The housing backlog now stands at approximately 2.1 million and the number of informal settlements has ballooned to more than 2 700.
We will know we have made progress if we have assisted four hundred thousand households in informal settlements by 2014, having secured some form of land tenure and access to services such as water, electricity and sanitation.
This gives an indication of the challenge we face, and the amount of pressure that will still be put on our energy supply.
Our build programme is therefore critical to ensure that we have the necessary infrastructure.
The World Bank loan of three point seven five billion US dollars to South Africa in May this year has provided Government with a platform to proceed with the implementation of the build programme.
The Eskom build programme comprises the construction and commissioning of three power stations namely Medupi, Kusile and Ingula.
The progress of the new build programme is continuing steadily.
The Medupi Power Station is situated in Lephalale and will generate approximately four thousand eight hundred Mega Watts.
The first unit will most likely be operational by September 2012.
Eskom has to ensure that the first unit is available for base load use before the winter of 2012, with the commercial operating date for the last unit estimated to be in 2015.
On the other hand, the Ingula Pumped Storage Scheme, which is located north of KwaZulu-Natal, will provide approximately fifteen point eight hours of peak generation.
The Ingula Project will contribute one thousand three hundred and thirty Mega Watts of generation capacity and it is expected to be in commercial operation by the end of 2013.
Apart from these two, the Kusile Coal-fired Power Station will generate approximately four thousand eight hundred Mega Watts.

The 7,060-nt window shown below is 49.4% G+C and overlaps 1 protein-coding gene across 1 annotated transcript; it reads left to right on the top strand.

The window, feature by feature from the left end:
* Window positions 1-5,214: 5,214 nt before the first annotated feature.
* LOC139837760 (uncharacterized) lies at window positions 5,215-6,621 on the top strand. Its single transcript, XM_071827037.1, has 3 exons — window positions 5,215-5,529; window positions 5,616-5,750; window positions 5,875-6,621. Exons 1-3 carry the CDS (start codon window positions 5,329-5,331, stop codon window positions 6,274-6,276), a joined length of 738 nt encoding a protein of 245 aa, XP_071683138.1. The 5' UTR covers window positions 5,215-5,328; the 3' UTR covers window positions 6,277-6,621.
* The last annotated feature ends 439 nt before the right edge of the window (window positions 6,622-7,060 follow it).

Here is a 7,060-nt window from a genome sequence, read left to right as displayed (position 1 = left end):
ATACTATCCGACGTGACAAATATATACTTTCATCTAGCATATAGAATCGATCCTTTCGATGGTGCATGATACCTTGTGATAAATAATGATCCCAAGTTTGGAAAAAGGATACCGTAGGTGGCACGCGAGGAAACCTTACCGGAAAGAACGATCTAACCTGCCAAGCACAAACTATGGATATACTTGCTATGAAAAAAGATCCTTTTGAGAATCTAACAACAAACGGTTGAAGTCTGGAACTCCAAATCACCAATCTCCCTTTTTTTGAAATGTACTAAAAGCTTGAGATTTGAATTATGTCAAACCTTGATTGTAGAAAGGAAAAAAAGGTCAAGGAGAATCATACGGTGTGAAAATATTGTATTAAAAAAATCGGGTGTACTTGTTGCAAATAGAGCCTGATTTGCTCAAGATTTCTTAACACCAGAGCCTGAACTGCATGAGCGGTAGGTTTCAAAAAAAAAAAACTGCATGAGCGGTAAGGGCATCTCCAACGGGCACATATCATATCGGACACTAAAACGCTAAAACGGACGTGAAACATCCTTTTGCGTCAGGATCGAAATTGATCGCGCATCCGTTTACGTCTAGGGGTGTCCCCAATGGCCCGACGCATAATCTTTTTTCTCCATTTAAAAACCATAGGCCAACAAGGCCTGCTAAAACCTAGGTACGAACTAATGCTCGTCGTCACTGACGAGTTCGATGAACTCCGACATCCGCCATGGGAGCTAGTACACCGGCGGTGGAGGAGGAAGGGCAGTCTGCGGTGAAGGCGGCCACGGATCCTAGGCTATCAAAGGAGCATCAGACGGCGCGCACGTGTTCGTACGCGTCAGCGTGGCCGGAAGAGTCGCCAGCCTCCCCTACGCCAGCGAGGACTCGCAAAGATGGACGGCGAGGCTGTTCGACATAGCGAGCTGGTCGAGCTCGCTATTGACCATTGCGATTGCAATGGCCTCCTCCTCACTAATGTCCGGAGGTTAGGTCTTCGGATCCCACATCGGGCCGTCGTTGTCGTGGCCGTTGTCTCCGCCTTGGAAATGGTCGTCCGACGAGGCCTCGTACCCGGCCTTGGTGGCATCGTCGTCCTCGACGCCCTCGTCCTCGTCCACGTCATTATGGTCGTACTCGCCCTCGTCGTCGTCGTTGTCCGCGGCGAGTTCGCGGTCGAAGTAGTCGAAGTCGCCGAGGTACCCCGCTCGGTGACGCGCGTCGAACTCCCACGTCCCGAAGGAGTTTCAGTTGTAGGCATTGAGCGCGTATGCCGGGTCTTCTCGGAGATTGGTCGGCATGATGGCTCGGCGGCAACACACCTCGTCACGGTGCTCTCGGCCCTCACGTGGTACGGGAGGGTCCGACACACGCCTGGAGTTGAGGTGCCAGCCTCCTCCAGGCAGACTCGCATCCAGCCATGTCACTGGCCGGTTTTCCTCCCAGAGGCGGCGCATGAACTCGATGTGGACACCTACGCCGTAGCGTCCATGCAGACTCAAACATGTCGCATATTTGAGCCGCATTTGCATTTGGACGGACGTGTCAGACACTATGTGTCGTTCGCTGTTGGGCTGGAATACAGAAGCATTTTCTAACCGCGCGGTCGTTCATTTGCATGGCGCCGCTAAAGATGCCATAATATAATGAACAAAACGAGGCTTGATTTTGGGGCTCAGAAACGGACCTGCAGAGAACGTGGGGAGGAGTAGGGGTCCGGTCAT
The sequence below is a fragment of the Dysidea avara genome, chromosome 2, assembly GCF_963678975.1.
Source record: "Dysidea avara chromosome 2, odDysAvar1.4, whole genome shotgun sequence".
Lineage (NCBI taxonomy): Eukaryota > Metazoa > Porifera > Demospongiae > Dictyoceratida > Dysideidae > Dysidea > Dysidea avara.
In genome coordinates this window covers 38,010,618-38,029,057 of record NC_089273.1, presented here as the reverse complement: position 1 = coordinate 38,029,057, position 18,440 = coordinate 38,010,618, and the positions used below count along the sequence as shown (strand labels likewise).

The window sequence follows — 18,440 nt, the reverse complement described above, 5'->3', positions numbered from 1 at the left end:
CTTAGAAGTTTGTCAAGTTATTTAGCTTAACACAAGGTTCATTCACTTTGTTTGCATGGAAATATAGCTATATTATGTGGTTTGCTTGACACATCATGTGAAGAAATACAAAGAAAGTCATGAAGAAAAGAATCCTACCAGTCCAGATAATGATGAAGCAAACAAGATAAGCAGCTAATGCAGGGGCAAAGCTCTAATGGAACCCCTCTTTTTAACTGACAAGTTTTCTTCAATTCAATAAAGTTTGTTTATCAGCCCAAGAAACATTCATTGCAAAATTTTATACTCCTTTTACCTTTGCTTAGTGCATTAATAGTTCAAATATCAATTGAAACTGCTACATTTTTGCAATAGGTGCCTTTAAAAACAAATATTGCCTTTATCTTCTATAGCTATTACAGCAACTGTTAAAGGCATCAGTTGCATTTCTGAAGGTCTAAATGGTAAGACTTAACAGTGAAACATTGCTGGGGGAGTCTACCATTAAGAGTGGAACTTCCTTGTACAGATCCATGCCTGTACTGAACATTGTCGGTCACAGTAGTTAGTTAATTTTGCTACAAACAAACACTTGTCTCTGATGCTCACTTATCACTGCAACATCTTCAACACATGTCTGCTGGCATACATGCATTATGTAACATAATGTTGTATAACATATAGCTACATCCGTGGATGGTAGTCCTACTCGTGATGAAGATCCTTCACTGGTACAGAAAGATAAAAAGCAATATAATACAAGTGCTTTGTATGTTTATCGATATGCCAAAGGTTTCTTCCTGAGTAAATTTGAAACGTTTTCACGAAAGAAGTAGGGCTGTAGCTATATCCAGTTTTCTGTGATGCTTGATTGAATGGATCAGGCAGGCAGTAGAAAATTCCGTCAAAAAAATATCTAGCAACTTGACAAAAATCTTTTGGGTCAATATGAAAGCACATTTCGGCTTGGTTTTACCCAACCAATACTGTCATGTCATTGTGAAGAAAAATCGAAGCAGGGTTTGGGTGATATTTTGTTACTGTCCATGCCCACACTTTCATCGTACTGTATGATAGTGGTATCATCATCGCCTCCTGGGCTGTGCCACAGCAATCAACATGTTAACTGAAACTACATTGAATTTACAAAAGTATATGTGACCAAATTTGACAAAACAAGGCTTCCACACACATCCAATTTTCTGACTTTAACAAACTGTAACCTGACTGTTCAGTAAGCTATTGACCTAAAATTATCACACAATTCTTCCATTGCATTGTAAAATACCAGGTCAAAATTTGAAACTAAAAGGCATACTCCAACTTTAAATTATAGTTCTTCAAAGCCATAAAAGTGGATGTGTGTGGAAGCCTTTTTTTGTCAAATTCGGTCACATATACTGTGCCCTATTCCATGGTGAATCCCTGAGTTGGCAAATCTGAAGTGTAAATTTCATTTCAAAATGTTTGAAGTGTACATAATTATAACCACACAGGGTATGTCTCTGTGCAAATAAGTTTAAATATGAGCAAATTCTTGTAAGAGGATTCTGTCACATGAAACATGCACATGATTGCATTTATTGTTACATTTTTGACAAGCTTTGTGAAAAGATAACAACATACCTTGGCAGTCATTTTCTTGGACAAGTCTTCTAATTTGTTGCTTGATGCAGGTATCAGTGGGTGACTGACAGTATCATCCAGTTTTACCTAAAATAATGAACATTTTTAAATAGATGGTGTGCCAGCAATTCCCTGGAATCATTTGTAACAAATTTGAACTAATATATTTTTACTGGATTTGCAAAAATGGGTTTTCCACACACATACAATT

Government is currently searching for solutions to the funding requirements of the Kusile power station.
The Eskom build programme is expected to stimulate the economy and create many direct and indirect jobs in the process.
When fully commissioned, the three power stations will contribute an increase of zero point seven two percent per annum to the South African economy.
With all these achievements, I should emphasize that it is the responsibility of all of us to promote efficient use of energy.
Therefore the campaign on efficiency measures such as the use of solar-powered geysers, switching off lights when not needed and others should enjoy similar commitment from all of us.
Also, as a country we are still mindful of and committed to our emission reduction target that we set ourselves for 2025. These developments do not detract from that.
It is for all these reasons that the re-opening of the Camden Power Station is a significant step in our energy sector, which is a prelude to other major achievements.
We congratulate all who have played a key role in making this project a success.
As citizens, let us work together to improve our energy security as well ensure the efficient use of this limited resource.
I thank you